Canada Hit by Sagging Oil Prices
The Canadian economy is experiencing a slump in its energy sector, one of the main drivers of its economy, with repercussions for other sectors such as manufacturing and financial services.
“Our currency is heavily tied to the price of oil and energy prices,” said Som Seif, founder and CEO of Purpose Investments, a Toronto-based investment manager with about $1 billion in AUM.
When energy prices are robust, Canada experience booms in the western part of the country, but that has a negative impact on other parts of the country like Ontario and Quebec, where manufacturing is a larger part of our economy.
“When energy prices are weak, as today, and the Canadian dollar has therefore declined, it has a negative impact on, on course, the west coast of Canada, but it has a positive impact on the manufacturing segments of the east coast of Canada,” Seif said. “This is the structural challenge that Canada faces. It’s a unique market. There are some wonderful investment opportunities for investment companies here.”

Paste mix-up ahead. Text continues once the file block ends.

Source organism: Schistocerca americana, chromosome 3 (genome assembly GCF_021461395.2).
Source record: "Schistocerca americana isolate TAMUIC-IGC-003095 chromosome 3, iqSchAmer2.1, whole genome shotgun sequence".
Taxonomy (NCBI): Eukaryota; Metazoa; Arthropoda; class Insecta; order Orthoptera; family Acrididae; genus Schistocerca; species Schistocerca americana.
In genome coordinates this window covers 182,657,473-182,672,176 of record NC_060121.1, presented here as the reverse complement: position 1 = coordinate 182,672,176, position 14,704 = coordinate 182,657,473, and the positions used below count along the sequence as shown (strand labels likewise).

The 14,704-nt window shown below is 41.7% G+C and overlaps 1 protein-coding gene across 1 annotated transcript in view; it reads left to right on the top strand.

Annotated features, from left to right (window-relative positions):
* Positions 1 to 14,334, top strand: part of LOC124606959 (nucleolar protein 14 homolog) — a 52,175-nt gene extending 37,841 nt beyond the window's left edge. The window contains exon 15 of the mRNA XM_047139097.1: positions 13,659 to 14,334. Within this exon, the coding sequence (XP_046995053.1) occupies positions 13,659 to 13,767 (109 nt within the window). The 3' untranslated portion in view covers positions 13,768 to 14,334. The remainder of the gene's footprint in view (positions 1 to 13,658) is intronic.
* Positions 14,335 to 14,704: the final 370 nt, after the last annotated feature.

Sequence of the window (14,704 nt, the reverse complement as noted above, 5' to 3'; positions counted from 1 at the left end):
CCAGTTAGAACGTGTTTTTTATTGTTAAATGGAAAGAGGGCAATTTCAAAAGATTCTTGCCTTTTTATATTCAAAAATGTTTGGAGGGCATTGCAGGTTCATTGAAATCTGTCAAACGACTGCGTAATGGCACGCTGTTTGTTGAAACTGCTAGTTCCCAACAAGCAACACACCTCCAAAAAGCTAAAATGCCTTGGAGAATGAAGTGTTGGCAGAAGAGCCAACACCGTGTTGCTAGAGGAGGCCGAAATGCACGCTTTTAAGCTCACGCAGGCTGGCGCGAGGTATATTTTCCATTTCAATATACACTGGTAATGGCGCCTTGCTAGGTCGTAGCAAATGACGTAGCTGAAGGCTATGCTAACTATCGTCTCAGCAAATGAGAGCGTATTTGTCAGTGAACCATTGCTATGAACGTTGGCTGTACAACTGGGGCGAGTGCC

Alberta’s economy is set to slow significantly in 2015 with growth at half the rate seen last year, while weak oil and natural gas prices will curtail investment in the energy sector, according to a report by ATB Financial chief economist Todd Hirsch.
The energy sector has just started to absorb the impact of oil prices that have been cut in half, according to the report. Despite the low Canadian dollar and a reasonably narrow differential, Alberta producers are facing restricted cash flow. Capital expenditure plans have been scaled back and some degree of layoffs are inevitable.
Alberta’s economy enjoyed a solid year of growth in 2014 and continued to outperform the rest of Canada, but with oil prices and optimism sliding rapidly in the second half of the year, change is certain to come in 2015.
The ATB Financial report outlines three different scenarios for oil prices, including how the unemployment rate would be impacted, what investment looks like and other important impacts.
“Anything could happen, but we feel the most probable scenario is one that returns oil prices to a reasonable range by the end of 2015,” Hirsch said in a release. “That scenario, would put the average oil price between C$55 and C$70 per barrel.”
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